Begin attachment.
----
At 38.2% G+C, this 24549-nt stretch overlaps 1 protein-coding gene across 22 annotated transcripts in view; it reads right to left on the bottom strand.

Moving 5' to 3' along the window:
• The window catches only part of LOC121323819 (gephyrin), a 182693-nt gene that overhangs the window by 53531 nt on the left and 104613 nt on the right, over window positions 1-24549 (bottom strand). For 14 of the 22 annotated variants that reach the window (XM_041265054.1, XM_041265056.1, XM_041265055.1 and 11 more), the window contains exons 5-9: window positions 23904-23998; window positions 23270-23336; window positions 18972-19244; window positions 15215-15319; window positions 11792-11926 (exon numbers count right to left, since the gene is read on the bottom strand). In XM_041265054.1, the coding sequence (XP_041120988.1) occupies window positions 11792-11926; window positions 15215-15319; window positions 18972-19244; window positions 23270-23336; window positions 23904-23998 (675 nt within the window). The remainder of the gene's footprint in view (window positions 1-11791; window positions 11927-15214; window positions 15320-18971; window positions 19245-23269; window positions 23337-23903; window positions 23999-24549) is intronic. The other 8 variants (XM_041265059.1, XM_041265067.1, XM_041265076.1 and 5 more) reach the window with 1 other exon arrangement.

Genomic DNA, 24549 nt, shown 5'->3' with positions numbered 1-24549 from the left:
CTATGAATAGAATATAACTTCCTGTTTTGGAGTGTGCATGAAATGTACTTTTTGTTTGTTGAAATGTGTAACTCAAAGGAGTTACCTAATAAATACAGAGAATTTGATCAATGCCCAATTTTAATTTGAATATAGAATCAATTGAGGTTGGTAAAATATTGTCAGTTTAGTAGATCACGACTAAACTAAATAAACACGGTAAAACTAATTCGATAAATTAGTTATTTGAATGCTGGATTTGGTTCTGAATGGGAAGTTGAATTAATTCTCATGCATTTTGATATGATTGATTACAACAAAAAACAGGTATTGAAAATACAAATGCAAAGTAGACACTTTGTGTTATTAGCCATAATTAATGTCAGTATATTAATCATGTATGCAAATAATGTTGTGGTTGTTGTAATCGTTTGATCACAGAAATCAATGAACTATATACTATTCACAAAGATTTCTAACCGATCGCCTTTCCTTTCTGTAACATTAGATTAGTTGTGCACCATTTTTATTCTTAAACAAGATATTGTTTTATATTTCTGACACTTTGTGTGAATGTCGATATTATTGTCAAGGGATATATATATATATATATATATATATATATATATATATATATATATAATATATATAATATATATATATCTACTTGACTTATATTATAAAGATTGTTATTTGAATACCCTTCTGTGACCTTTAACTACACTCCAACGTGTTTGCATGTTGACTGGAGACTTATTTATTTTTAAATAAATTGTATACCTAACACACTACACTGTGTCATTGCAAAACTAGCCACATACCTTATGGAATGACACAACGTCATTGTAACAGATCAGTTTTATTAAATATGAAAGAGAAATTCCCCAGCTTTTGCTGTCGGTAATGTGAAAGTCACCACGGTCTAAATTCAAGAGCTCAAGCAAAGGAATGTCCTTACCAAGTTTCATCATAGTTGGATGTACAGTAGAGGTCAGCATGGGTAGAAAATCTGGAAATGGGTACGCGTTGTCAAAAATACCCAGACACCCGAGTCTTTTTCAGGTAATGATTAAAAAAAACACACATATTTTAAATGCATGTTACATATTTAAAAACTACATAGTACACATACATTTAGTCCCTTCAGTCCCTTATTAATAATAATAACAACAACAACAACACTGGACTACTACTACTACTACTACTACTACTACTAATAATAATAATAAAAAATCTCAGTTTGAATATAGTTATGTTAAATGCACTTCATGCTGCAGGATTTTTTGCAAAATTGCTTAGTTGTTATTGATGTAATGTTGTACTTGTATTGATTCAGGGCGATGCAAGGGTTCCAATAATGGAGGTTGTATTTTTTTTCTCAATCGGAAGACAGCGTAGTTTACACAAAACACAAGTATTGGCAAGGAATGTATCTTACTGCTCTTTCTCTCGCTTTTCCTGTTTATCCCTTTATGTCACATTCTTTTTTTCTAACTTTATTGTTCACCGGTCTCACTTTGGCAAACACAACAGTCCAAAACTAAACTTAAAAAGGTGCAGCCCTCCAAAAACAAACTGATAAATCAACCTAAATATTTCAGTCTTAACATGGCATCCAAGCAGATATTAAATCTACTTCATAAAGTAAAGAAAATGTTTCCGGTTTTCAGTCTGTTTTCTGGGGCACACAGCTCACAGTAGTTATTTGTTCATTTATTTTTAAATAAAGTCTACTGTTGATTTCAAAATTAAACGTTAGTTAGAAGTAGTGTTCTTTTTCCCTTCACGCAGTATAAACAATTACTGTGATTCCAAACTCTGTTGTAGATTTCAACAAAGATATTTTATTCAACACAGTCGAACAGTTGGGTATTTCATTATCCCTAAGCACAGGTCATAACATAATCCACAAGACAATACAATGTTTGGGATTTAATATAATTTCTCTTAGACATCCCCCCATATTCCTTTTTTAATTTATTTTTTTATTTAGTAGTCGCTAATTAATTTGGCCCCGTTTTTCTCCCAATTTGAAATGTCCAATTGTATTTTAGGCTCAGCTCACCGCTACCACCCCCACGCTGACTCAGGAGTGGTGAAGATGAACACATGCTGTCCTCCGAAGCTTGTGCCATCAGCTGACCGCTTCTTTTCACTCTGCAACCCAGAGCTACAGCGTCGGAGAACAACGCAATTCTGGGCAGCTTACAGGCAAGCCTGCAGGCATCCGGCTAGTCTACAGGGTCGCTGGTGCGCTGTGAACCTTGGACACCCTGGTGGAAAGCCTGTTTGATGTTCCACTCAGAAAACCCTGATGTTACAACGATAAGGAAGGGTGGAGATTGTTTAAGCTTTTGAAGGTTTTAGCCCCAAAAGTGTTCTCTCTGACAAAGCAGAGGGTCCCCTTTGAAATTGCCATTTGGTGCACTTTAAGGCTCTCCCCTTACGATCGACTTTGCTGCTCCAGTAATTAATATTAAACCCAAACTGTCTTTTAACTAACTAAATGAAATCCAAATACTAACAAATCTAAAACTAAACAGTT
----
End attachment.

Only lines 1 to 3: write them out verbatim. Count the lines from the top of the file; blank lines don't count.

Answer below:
At 38.2% G+C, this 24549-nt stretch overlaps 1 protein-coding gene across 22 annotated transcripts in view; it reads right to left on the bottom strand.

Moving 5' to 3' along the window:
• The window catches only part of LOC121323819 (gephyrin), a 182693-nt gene that overhangs the window by 53531 nt on the left and 104613 nt on the right, over window positions 1-24549 (bottom strand). For 14 of the 22 annotated variants that reach the window (XM_041265054.1, XM_041265056.1, XM_041265055.1 and 11 more), the window contains exons 5-9: window positions 23904-23998; window positions 23270-23336; window positions 18972-19244; window positions 15215-15319; window positions 11792-11926 (exon numbers count right to left, since the gene is read on the bottom strand). In XM_041265054.1, the coding sequence (XP_041120988.1) occupies window positions 11792-11926; window positions 15215-15319; window positions 18972-19244; window positions 23270-23336; window positions 23904-23998 (675 nt within the window). The remainder of the gene's footprint in view (window positions 1-11791; window positions 11927-15214; window positions 15320-18971; window positions 19245-23269; window positions 23337-23903; window positions 23999-24549) is intronic. The other 8 variants (XM_041265059.1, XM_041265067.1, XM_041265076.1 and 5 more) reach the window with 1 other exon arrangement.